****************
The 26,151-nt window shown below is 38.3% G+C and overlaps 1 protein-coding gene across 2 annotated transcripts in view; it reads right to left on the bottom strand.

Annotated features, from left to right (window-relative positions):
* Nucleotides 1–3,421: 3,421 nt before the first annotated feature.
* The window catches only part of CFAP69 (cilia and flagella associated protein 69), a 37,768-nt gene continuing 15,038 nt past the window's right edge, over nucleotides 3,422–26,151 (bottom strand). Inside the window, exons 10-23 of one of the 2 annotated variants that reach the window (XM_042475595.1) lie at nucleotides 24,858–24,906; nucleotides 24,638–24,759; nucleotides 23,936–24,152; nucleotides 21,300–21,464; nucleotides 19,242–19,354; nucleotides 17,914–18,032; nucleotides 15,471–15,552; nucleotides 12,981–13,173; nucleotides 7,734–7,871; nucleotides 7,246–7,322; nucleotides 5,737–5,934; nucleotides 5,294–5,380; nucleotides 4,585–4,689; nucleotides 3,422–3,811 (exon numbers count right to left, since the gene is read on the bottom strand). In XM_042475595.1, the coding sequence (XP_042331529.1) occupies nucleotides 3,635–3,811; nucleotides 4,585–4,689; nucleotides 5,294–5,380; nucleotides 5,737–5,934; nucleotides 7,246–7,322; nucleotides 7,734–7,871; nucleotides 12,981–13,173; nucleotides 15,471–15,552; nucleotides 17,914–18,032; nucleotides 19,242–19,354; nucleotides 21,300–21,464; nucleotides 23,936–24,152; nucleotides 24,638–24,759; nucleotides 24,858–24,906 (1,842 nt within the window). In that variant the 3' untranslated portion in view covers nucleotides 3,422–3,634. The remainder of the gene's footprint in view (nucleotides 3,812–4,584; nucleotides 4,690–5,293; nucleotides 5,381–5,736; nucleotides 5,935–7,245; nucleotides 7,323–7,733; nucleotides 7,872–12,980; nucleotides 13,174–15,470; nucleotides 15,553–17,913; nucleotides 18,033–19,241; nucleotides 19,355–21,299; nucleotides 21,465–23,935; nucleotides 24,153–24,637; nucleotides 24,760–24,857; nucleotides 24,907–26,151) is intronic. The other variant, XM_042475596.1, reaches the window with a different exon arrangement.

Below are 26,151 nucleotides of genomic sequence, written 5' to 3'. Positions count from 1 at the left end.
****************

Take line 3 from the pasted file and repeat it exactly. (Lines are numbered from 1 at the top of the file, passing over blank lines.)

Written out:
* Nucleotides 1–3,421: 3,421 nt before the first annotated feature.